Male attractiveness is negatively genetically associated with investment in copulations
In species with high male mating effort, there is a trade-off between mating effort spent in a current mating and resources left for future matings. Males are therefore expected to allocate resources prudently across successive matings. Attractive males that will have a high mating success might therefore be forced to decrease mating investment in comparison with less-attractive males. Furthermore, if there is genetic variation in attractiveness, one might expect to find a negative genetic correlation between attractiveness and mating investment. Here, this genetic prediction is tested using the scorpionfly Panorpa cognata (Insecta: Mecoptera). In this species, males offer costly salivary secretions as nuptial gifts to females. By producing large secretions, males increase copulation duration and sperm transfer, thus gaining an advantage in sperm competition. I used a full-sib breeding design and found that both attractiveness and mating investment showed considerable heritability. Most importantly, there was a significant negative genetic correlation between attractiveness and mating investment: In families with attractive individuals, males produced smaller salivary secretions than in those with less-attractive males. The results thus demonstrate an important evolutionary trade-off between mating success and sperm competition success. Copyright 2011, Oxford University Press.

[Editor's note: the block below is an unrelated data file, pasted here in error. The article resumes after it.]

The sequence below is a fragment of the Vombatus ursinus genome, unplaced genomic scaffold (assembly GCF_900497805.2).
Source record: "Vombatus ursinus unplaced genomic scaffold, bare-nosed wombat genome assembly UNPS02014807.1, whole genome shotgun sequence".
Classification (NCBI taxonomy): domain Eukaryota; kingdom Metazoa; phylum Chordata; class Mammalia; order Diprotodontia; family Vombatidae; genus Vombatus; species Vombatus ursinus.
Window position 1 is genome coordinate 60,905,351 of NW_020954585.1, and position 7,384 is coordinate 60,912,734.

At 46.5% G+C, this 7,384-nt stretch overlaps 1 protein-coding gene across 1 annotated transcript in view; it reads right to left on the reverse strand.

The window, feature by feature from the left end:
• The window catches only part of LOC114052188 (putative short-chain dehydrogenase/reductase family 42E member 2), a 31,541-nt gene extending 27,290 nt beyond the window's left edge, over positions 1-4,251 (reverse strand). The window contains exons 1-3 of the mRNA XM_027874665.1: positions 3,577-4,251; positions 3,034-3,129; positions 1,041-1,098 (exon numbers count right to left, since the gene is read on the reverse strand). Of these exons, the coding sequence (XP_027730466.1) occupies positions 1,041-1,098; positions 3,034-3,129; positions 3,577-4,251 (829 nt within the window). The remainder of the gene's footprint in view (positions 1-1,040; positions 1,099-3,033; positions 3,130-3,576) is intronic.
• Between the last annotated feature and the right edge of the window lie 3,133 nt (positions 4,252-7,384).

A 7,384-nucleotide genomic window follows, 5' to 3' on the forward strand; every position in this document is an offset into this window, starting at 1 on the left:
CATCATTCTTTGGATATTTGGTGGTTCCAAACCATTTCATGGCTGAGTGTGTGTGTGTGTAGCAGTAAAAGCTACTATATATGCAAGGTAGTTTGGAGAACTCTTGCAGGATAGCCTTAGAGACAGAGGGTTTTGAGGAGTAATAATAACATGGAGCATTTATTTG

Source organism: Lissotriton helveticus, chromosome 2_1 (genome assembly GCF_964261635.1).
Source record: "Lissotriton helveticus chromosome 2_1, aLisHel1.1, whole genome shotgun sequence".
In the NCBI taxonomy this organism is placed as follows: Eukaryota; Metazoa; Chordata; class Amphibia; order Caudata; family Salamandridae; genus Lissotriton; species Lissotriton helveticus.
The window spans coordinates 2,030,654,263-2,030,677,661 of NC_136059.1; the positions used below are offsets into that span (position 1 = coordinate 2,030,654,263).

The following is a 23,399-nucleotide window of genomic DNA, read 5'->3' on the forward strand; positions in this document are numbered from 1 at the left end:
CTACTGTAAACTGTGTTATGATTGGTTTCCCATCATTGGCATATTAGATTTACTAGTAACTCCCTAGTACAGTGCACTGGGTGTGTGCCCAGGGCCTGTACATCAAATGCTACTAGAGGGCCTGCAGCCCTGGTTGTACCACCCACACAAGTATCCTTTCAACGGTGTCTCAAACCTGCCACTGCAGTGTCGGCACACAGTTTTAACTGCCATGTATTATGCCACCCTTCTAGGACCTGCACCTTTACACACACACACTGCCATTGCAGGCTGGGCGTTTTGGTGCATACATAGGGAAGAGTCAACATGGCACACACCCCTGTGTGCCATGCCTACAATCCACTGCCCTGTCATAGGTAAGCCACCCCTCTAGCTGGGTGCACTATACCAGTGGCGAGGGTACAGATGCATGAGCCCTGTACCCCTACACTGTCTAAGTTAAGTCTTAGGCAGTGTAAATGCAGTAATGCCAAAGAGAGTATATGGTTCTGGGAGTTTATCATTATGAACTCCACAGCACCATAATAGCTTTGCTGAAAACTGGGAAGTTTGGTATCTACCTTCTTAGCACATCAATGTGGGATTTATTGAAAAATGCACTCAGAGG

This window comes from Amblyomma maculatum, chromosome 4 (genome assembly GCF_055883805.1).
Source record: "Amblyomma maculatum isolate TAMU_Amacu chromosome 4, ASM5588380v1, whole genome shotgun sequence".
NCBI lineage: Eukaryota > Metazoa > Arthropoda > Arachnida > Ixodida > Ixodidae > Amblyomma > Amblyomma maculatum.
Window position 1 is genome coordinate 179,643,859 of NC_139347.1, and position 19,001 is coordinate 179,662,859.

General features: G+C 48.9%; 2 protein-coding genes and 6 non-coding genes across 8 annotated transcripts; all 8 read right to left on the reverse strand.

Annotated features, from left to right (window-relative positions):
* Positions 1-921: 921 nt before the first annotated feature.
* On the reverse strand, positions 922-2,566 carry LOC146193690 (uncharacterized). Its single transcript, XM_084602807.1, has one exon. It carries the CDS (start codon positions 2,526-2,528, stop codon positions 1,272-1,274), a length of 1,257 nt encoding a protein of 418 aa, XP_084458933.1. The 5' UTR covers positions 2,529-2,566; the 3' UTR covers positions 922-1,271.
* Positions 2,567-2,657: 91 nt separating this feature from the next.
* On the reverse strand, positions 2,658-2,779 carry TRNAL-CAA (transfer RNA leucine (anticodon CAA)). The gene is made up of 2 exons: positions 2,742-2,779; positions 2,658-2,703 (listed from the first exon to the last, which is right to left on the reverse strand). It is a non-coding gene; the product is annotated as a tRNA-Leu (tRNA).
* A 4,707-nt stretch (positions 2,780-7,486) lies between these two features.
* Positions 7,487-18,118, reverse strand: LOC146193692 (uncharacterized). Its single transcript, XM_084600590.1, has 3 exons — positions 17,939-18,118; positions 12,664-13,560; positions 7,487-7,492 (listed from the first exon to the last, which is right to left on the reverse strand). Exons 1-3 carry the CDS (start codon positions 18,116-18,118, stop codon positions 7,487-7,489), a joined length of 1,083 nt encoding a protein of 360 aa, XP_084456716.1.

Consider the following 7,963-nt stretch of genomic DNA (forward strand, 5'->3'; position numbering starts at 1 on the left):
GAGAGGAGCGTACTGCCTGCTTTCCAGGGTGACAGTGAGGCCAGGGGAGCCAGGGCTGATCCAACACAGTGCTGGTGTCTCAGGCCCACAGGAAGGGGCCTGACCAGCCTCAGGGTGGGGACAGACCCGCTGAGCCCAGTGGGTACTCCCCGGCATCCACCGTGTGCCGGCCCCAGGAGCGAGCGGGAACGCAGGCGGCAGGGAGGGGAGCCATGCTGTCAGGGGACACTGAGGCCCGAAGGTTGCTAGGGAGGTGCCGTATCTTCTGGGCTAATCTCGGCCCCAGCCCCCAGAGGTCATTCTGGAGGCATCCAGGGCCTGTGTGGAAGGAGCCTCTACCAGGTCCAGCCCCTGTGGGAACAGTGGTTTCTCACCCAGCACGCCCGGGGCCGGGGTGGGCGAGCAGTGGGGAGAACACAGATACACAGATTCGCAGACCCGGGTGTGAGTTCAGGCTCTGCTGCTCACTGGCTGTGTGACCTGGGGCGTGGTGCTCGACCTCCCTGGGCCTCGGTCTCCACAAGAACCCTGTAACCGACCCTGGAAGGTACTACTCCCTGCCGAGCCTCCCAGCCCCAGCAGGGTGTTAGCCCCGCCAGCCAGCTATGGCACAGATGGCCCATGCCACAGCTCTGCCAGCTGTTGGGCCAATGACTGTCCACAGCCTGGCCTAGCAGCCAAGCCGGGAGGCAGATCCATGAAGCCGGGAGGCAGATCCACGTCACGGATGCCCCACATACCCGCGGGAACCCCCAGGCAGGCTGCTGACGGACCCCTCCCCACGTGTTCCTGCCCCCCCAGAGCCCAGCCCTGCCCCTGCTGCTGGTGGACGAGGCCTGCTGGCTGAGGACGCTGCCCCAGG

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Volume (Year): 22 (2011)
Issue (Month): 2 ()
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